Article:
Updated from 1:08 p.m. EST
Stocks in New York continued to rally Monday afternoon as investors lauded a massive infrastructure stimulus plan President-elect Obama outlined over the weekend and as White House officials said a deal with Congress to rescue U.S. automakers is imminent.
Dow Jones Industrial Average
was gaining 349 points at 8984, and the
was adding 37 points at 913. The
was up 67 points at 1577.
The president-elect spurred investor enthusiasm with his intention to launch the single largest new investment in the
since the creation of the federal highway system in the 1950s. The plan could create as many as 2.5 million new jobs by 2011, according to the upcoming administration.
But, the idea that this alone heals the economy is a huge question mark, says Chip Hanlon, founder and president, Delta Global Advisors. "Ultimately in the short term, you're either borrowing or using current tax payer dollars to put other tax payers back to work. It's sort of a reallocation of capital and that doesn't necessarily grow an economy," he says.
Today's rally in the market continues the trend established late Friday, when the major indices reversed course to finish in positive territory. "It might be that the 40% decline over the past year has already factored in much of the bad news already," wrote Paul Nolte, director of investments at Hinsdale Associates. "As we have been discussing over the past two months, the economic data will be bad for at least the next couple of months as the credit collapse works its way through the economy."
Hanlon says investors are willing to trade more aggressively into the market because it's been oversold -- moreover, they like how it's traded in the face of bad economic news. As to whether this indicates that the downside is priced in, he says maybe, maybe not. "We've seen a lot of bear market rallies over the past year, and I would guess that this is another," he said, and investors are inclined to buy dips and catch rallies in this environment.
dismal November jobs data
may have upped the ante for pending economic stimulus plans. On Monday, White House press secretary Dana Perino told reporters that a plan to aid the nation's
Big Three automakers
-- could happen as early as today. Under the plan, the government would draw emergency aid from an existing loan program meant to help the automakers build fuel-efficient vehicles.
"The dreadful U.S. jobs report for November reinforced Obama's mandate to act decisively, and all indications are that he will," Tony Crescenzi, chief bond market strategist for Miller Tabak, wrote on his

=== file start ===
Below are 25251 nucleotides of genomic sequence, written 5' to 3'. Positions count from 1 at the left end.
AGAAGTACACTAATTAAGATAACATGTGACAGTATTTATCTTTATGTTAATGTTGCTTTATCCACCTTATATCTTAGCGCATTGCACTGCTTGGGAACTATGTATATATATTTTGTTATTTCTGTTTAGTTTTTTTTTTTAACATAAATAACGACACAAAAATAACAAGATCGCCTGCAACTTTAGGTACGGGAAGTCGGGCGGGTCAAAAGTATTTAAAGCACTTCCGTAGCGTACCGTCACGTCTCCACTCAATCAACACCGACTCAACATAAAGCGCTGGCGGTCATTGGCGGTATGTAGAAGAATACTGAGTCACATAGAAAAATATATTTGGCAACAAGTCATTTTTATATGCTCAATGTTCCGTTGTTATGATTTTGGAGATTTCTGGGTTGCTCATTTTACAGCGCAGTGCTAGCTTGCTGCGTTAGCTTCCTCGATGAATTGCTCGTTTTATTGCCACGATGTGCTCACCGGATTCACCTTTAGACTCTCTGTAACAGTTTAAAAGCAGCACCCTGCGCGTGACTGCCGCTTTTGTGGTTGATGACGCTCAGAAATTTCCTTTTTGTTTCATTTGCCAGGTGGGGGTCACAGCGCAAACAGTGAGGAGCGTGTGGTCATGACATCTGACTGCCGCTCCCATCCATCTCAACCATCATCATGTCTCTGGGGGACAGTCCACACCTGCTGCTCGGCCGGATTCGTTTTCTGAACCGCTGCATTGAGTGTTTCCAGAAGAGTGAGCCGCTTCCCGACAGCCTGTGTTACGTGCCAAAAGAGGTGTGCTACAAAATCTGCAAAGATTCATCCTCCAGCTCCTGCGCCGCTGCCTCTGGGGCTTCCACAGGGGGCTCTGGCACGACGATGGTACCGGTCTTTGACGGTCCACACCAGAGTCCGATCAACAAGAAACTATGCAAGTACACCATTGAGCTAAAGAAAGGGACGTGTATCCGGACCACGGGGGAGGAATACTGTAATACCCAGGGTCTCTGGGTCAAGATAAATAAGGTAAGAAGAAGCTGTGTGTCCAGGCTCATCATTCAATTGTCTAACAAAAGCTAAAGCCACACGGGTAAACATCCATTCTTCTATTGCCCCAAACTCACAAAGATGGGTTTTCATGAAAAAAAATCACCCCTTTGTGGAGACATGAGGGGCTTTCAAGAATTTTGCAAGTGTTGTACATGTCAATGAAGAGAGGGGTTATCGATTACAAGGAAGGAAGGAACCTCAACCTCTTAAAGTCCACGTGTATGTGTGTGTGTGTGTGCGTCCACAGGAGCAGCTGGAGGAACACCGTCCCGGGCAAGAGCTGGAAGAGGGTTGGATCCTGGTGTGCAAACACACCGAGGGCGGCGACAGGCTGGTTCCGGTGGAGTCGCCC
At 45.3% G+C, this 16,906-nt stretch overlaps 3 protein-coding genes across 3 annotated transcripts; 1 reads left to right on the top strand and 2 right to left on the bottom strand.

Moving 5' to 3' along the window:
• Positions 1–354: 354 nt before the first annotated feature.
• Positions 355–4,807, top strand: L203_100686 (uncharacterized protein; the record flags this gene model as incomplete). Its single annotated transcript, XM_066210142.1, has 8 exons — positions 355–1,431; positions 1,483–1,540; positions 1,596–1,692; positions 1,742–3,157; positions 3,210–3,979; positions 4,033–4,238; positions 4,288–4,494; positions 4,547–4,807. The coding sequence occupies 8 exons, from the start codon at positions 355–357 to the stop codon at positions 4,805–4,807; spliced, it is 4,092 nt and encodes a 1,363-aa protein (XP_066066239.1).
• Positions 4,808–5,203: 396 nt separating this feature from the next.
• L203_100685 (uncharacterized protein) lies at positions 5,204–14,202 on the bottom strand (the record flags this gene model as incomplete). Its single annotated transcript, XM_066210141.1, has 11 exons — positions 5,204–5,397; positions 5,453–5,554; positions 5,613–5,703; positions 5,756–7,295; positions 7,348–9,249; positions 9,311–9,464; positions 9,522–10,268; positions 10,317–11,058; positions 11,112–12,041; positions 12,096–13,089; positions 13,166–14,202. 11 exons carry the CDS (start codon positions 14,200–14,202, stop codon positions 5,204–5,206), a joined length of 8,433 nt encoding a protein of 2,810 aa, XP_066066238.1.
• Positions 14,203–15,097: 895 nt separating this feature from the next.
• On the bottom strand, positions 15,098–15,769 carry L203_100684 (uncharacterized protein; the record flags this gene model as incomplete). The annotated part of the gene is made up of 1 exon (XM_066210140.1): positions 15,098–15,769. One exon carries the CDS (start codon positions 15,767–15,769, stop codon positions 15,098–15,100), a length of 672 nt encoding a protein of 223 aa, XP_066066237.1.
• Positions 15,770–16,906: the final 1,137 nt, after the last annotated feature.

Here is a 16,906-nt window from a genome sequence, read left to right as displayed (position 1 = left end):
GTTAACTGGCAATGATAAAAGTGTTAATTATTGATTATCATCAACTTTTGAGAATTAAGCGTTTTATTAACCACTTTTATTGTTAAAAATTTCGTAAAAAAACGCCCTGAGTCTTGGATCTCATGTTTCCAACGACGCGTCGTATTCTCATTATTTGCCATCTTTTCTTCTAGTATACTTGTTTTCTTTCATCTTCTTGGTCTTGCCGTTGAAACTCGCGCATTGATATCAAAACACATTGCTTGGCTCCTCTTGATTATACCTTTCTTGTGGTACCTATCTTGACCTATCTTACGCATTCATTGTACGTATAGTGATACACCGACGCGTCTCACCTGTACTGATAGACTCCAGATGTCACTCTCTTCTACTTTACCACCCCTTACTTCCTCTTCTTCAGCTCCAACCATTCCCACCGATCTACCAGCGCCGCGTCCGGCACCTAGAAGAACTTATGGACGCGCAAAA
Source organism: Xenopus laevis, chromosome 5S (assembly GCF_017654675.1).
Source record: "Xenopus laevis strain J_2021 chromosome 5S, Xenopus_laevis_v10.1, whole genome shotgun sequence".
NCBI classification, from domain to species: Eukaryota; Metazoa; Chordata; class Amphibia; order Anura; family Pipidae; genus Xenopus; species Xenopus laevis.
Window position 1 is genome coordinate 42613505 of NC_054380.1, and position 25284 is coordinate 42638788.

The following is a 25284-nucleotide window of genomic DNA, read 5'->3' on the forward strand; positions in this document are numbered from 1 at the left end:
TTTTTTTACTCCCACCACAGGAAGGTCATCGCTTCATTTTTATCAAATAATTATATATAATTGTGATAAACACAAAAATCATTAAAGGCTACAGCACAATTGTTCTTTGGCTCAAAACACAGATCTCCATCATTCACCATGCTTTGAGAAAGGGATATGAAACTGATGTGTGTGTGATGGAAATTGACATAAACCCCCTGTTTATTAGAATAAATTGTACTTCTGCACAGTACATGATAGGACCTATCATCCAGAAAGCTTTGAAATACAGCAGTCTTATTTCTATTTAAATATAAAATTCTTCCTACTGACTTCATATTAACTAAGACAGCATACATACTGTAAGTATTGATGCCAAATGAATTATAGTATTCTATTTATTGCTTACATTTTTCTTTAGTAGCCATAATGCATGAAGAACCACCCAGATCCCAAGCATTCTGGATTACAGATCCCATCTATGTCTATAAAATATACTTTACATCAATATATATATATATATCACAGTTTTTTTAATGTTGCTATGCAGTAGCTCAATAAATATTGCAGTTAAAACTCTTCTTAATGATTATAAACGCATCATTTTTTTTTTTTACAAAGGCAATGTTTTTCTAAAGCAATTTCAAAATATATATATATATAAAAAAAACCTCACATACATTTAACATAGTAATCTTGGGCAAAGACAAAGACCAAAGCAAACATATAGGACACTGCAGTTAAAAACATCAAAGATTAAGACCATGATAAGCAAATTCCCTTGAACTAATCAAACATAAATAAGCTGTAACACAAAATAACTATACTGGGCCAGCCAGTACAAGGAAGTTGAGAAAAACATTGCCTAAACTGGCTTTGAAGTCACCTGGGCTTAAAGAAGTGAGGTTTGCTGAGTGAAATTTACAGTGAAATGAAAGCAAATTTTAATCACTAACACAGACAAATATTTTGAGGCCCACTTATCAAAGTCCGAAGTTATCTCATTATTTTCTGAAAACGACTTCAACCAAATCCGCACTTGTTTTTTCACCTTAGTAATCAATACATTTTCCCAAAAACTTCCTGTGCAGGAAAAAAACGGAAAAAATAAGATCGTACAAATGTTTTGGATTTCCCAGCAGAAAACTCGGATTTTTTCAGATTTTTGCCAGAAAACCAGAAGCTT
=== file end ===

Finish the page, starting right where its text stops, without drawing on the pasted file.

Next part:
. "The employment news will also empower the
to move further into the realm of quantitative easing and to provide credit where it has become difficult to obtain, including in the mortgage and consumer loan areas, for example."
on Monday issued an analyst report saying that banks are "only halfway through a three-year credit cycle."
News of more layoffs in the financial firms continued into the new week. Swiss newspapers reported that
may cut as many as 4,500 jobs. Last week, another Swiss bank,
, said it plans reduce its headcount by 5,300, primarily in investment banking.
Also making cuts, Dow component
said Monday that it will cut 1,800 jobs next year -- in addition to 1,000 job cuts announced in the third quarter-- and reduced 2008 guidance. 3M also said that 2009 earnings would be well below consensus targets.
Meanwhile, one of the largest chemical makers in the world,
, said it will cut 5,000 jobs and close 20 plants in an effort to save about $700 million annually by 2010. Chairman and Chief Executive Andrew Liveris said the company will not suspend or reduce its dividend, however.
also added to the scores of headcount cuts on Monday, saying it will layoff 1,400 employees, or 6% of its U.S. workforce.
The media sector also isn't catching any breaks -- conglomerate
, owner of the
Los Angeles Times
, the Chicago Cubs and other properties, filed for bankruptcy protection on Monday. The company, which was last year taken private by real estate titan Sam Zell, filed for protection as it struggles to support $13 billion in debt.
The Chicago-based company faces headwinds, including declining revenue, a tough economy and a credit crisis, which have created what Zell called "the perfect storm" in a memo to employees.
On a bright note, some lower-priced fast-food chains may be rising in appeal as the economic concerns worsen,
announced that same-store sales rose 7.7% in November.
Shifting to commodities, crude oil rose $2.90 to settle at $43.71 a barrel. Gold rose $17 to settle at $769.30 an ounce.
Longer-dated U.S. Treasury securities were edging lower in price. The 10-year was recently down 8/32 to yield 2.73%, and the 30-year was off by 4/32 to yield 3.13%. The dollar was weaker against the euro and pound, and higher versus the yen.
Overseas, European exchanges such as the FTSE in London and the DAX in Frankfurt were trading significantly higher -- up 6.2% and 7.6%, respectively. In Asia, Japan's Nikkei ended higher, while Hong Kong's Hang Seng also ended with gains.